Again, depending on which product or flavor of Ghost protein powder you choose, you can expect to find artificial sweeteners like sucralose, and in some cases, acesulfame potassium (Ace-K).

Now I know the FDA has given food manufacturers the green light saying these synthetic sweeteners are safe. But there’s ample research saying otherwise. 

In the case of sucralose, a 2018 study found it had a significant impact on glucose metabolism, suggesting that it may negatively affect insulin action, even in healthy individuals, which could lead to insulin resistance, a precursor to type 2 diabetes mellitus.[2]

Other studies have linked sucralose to gut health problems, DNA damage, and immune system suppression. I won’t go too deep into the science, but if you want more on this topic, see this article by the U.S. Right to Know.

If this makes Ghost Protein a hard pass for you, check out my article on the best protein powder without artificial sweeteners.

Some Flavors Contain a Lot of Sh*t Ingredients

Is Ghost Whey Protein Powder Good for You

If you look at the ingredients list on some of the co-branded flavors like the Chips Ahoy!, Nutter Butter, and Oreo-flavored protein powders for Ghost, you can see they contain a lot more garbage ingredients, like:

  • High Fructose Corn Syrup
  • Soy Lecithin
  • Seed Oils (soybean oil, palm oil, cottonseed oil, and/or sunflower seed oil)
Is Ghost Protein Powder Not Good for You

Some of these ingredients can be inflammatory, which is counterintuitive for a protein powder that’s intended for post-workout recovery.

Combined with artificial sweeteners, mysterious flavors, and other fillers and additives, it seems Ghost uses more synthetic and highly processed ingredients than it does real food ingredients.

I Wouldn’t Consider Ghost Protein Powder “Clean”

Is Ghost Protein Good for You with Artificial Sweeteners in It?

In a post I wrote about clean protein powder, I talked about what defines these types of products. These are generally organic, non-GMO protein powders that use third-party testing to measure heavy metals and contaminants.

Ghost protein powder is nowhere near the realm of “clean.” Considering the flaws mentioned above regarding synthetic sweeteners, natural and artificial flavors, and other garbage ingredients, I wouldn’t be fooled by Ghost’s marketing.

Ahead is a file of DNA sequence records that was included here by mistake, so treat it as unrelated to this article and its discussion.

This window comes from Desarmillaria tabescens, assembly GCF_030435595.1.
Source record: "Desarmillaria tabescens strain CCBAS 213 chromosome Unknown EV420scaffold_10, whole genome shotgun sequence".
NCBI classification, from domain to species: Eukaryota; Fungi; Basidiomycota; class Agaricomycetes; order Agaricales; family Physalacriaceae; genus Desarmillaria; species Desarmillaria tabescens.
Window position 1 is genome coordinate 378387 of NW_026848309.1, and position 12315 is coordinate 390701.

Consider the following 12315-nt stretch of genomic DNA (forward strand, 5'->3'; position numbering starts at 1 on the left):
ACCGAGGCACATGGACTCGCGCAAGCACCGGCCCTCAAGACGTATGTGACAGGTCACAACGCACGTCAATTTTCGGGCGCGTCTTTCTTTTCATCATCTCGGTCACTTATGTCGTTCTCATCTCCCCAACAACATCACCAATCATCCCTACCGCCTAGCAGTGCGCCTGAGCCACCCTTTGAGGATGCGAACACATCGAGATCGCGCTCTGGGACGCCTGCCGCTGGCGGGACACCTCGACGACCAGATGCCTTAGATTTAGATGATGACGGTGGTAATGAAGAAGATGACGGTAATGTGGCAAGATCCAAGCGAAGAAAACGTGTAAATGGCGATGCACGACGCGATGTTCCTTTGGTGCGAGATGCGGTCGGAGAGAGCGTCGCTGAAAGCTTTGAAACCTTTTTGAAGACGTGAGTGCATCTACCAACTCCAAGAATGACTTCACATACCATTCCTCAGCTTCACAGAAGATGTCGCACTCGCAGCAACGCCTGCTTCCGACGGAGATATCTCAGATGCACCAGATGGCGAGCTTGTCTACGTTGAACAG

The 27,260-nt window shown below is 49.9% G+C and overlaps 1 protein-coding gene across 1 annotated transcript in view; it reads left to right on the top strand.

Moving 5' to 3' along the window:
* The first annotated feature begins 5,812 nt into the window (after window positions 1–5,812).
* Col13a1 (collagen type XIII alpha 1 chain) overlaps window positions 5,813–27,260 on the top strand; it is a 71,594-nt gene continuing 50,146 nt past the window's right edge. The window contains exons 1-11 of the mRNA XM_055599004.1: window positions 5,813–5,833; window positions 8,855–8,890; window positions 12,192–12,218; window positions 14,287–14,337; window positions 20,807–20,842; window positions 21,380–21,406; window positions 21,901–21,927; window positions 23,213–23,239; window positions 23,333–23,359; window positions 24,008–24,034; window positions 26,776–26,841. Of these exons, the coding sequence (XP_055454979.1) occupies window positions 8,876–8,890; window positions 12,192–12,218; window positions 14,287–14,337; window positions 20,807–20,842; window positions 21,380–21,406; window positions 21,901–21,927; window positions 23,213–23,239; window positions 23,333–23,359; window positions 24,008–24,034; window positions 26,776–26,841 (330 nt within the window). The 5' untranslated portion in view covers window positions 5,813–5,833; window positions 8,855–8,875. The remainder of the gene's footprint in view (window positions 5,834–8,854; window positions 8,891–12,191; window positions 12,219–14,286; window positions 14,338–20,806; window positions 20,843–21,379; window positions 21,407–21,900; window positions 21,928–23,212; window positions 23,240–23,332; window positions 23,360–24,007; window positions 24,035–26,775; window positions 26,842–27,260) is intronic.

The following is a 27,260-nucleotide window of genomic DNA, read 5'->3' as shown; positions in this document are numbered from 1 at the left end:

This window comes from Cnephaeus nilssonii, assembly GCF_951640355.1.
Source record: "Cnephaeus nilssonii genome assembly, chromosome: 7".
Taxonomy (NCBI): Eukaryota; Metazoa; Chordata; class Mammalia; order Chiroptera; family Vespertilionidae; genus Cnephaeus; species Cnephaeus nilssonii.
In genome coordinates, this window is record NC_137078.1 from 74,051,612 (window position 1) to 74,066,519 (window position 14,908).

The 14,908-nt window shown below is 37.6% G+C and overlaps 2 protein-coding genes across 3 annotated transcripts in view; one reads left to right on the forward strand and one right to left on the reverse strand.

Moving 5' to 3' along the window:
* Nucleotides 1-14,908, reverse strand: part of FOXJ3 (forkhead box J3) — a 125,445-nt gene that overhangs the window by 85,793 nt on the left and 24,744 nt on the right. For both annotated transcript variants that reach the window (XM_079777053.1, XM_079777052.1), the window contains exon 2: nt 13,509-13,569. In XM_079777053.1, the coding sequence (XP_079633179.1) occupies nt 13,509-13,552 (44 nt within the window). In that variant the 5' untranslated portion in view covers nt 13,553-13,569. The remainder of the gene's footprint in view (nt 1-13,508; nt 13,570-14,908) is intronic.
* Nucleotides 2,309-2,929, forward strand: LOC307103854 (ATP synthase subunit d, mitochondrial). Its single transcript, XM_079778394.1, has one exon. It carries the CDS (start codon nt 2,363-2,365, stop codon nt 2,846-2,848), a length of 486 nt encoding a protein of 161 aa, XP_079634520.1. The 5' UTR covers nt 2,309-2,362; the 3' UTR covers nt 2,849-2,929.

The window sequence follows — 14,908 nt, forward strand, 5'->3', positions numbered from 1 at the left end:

Bottom Line

Ghost Protein Powder

So, is Ghost protein powder good for you? While the company uses quality protein for both its whey and vegan protein powder line, there are too many drawbacks to consider Ghost a good-for-you option.

The use of artificial sweeteners in all its protein powder products is a major flaw, especially for crunchy, health-conscious consumers. Given its liberal use of natural (and artificial) flavors, contrary to its self-proclaimed transparent labeling, is another red flag. 

And while the nostalgic flavor choices might taste delicious, they pack too many poor-quality ingredients like seed oils, high fructose corn syrup, and other additives that are simply not what I want to consume in a protein powder.

With a price point between $40 and $50 for a tub of Ghost protein powder, you can find many other options that are far better for you and offer much higher-quality ingredients.

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About the Author

tyler tafelsky vegan protein powder review editor

This article was written by Tyler Tafelsky, the lead editor here at Tyler is an experienced writer in the health and athletic space who has tried hundreds of different plant-based nutritional products and writes about his favorites here on this blog. Learn more about Tyler by viewing his full author bio or by following him on social platforms like LinkedInTwitterFacebookPinterest, or Instagram. You can also visit his personal site to learn more about what he’s up to.

Scientific References

  1. Moro T, Brightwell CR, Velarde B, Fry CS, Nakayama K, Sanbongi C, Volpi E, Rasmussen BB. Whey Protein Hydrolysate Increases Amino Acid Uptake, mTORC1 Signaling, and Protein Synthesis in Skeletal Muscle of Healthy Young Men in a Randomized Crossover Trial. J Nutr. 2019 Jul 1;149(7):1149-1158. doi: 10.1093/jn/nxz053. PMID: 31095313; PMCID: PMC7443767.
  2. Romo-Romo A, Aguilar-Salinas CA, Brito-Córdova GX, Gómez-Díaz RA, Almeda-Valdes P. Sucralose decreases insulin sensitivity in healthy subjects: a randomized controlled trial. Am J Clin Nutr. 2018 Sep 1;108(3):485-491. doi: 10.1093/ajcn/nqy152. PMID: 30535090.